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    riverbendva is offline Junior Member
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    I have three mini-phals, all of which came potted in the tightly packed sphagnum moss described above. Two of them nearly died, so I repotted in a phal mix. The third, while not re-blooming, seems quite happy, with plump, upright leaves and new root growth. My question is-- should I repot it to be safe, or leave it in the sphagnum moss? Also, the pot it came in has no drainage at all. I've been watering very carefully and draining excess water by tipping the pot over.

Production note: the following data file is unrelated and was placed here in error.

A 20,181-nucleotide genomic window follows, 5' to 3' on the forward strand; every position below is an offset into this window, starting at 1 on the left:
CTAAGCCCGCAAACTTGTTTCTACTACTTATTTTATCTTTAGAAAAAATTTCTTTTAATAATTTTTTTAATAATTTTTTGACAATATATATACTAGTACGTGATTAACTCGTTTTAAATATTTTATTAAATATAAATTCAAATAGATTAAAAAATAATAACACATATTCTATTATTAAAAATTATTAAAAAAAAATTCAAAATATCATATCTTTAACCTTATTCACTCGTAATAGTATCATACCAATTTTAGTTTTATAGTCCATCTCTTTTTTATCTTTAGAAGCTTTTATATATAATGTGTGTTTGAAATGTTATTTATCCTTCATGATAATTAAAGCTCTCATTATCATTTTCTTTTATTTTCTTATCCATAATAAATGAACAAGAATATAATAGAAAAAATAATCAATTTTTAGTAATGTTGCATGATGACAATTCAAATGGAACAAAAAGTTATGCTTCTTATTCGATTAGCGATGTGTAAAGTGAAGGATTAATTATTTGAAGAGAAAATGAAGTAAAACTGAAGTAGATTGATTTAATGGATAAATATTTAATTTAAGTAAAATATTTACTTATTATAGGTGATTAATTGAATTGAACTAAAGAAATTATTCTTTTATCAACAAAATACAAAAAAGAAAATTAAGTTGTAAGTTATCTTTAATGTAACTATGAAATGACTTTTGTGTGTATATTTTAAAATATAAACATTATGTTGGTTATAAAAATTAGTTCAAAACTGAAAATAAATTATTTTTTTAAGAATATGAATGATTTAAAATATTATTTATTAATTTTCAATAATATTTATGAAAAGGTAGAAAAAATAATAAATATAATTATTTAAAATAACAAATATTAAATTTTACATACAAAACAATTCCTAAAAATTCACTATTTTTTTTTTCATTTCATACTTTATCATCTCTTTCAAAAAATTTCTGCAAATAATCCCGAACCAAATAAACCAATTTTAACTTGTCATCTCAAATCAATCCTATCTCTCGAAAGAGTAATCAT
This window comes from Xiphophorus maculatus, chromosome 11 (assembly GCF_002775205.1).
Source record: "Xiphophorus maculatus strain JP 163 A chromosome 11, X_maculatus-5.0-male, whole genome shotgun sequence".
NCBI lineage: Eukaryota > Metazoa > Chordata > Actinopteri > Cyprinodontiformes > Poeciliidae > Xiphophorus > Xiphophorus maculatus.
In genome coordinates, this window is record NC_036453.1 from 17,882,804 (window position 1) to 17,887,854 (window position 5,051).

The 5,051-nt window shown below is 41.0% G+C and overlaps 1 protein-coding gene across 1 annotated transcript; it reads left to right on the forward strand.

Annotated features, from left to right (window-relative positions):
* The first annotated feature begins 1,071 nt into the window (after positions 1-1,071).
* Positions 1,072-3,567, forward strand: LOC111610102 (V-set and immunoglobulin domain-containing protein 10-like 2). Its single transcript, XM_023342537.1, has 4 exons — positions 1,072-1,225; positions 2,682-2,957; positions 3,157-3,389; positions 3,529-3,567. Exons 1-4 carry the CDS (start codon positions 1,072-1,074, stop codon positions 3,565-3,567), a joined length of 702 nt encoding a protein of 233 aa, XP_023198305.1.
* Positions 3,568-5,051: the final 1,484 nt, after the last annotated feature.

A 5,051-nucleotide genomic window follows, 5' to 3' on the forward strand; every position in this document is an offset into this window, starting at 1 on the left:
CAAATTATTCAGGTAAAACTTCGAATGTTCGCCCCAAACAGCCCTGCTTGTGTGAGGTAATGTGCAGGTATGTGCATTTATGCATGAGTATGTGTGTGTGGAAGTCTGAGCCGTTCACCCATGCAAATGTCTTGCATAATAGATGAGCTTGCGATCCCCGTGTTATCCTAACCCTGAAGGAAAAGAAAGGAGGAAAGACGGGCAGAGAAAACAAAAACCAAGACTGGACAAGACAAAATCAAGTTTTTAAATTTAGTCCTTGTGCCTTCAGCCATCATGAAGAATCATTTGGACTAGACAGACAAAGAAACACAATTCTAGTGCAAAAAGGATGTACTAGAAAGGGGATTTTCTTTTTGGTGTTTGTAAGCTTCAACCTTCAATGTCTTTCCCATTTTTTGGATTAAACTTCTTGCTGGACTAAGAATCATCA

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    Most of the phals we get are from Taiwan and come grown in sphagnum and as noted are plump and turgid with beautiful blooms. These are mostly produced for the market as 'disposable orchids' to be discarded after blooming and not for longevity. They actually have a 'shelf life' if kept in the original sphagnum. Nowadays, I discard all the sphagnum as soon as I get home and mount them or pot them in charcoal (this works for me). I'm sure any other open mix will do. I think we can make an analogy here with forced-fed Peking duck that are produced for the roast Peking Duck market .-